Today on AirTalk, UCI Law Professor Summer Kim and University of Pennsylvania Management Professor Stephanie Creary join Larry to talk about what this ruling means and what research shows about the impact of diversity on corporate board performance.

With files from the Associated Press

We reached out yesterday to California Secretary of State Shirley Weber and invited her to join us for the discussion, but her office has not responded to our request for comment.

Research Finds Young Women Are Out-Earning Their Male Counterparts In Several Cities. Is It The Start Of A Trend? 

Gender Pay Gap Cities 4.5.22

Young women have been able to earn just as much, if not more, than young men in 22 of the United States’s metropolitan areas, according to a new analysis by the Pew Research Center. Their analysis of census data found that in New York and Washington D.C., women under 30 earned 2% more annually, while in Los Angeles, there was virtually no difference between the two groups.

What’s driving these numbers and could we continue to see this growth on a larger scale in the future? Today on AirTalk, we break down these numbers and what it means for equal pay with president & CEO of the Institute for Women’s Policy Research Nicole Mason and Daniel MacDonald, Associate Professor and Chair of the department of economics at CSUSB.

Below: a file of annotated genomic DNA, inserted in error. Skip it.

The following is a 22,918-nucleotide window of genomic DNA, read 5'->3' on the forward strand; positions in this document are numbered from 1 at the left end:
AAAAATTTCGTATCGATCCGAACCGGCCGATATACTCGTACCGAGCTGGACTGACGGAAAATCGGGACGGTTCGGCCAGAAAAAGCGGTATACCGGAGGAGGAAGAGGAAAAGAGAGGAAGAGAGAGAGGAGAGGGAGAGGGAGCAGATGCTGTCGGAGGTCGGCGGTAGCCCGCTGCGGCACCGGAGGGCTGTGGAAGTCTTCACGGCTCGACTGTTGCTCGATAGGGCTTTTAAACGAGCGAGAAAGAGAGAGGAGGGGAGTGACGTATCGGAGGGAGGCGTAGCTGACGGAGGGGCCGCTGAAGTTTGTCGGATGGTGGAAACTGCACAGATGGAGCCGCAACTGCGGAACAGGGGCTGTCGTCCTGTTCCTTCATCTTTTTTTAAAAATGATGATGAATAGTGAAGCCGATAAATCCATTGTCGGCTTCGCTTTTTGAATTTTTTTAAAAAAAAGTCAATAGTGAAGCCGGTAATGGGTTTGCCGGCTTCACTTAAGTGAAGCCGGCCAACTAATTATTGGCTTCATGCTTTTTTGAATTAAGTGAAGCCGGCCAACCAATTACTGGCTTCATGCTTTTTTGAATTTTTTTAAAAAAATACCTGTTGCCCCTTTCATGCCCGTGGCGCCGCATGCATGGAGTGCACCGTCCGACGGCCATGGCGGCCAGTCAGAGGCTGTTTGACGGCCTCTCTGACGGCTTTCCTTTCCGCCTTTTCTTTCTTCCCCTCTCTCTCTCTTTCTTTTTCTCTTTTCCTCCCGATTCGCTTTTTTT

COVID-19 AMA: What’s Next For COVID-19 Vaccines, The Latest On The BA.2 Variant, And More 

Covid Update 4.5.22

In our continuing series looking at the latest medical research and news on COVID-19, Larry Mantle speaks with Dr. Shruti Gohil, professor of medicine and associate medical director for epidemiology and infection prevention at UC Irvine’s School of Medicine.

Topics today include:

New Book Takes You Into The Archives Of The “Fathers Of Googie” Architecture

Googie Modern Book 4.5.22

Googie buildings were designed to make you stop and take notice, to stand out through the windshields of Los Angeles’ burgeoning car culture so you’d pull over for a bite to eat or a cup of coffee. While the Googie style spread across the country, it’s still quintessentially L.A., expressing the optimism and futurism of Mid-Century America. And no one exemplified the Googie style more than the architects at Armet Davis Newlove. Now a new book dives into the private archives of the “fathers of Googie.” Today on AirTalk, Larry speaks with creative director Michael Murphy and architect and historian Alan Hess about their new book “Googie Modern: Architectural Drawings of Armet Davis Newlove” (Angel City Press, 2022).

Upcoming Book Events: 

Saturday, April 23: Book signing from 12 pm to 2 pm at the Los Angeles Times Festival of Books on the USC campus.

Sunday, April 24: Book signing from 12 pm to 2pm at the Los Angeles Times Festival of Books on the USC campus.

Wednesday, April 27: Virtual event at 12 pm, part of the Los Angeles Conservancy’s People + Places conversation series.

Sunday, May 1: Virtual event at 1pm, hosted by the Society of Architectural Historians Southern California Chapter. Event details available here.

Wednesday, May 11: In-person event at 7 pm at Skylight Books. Event details available here.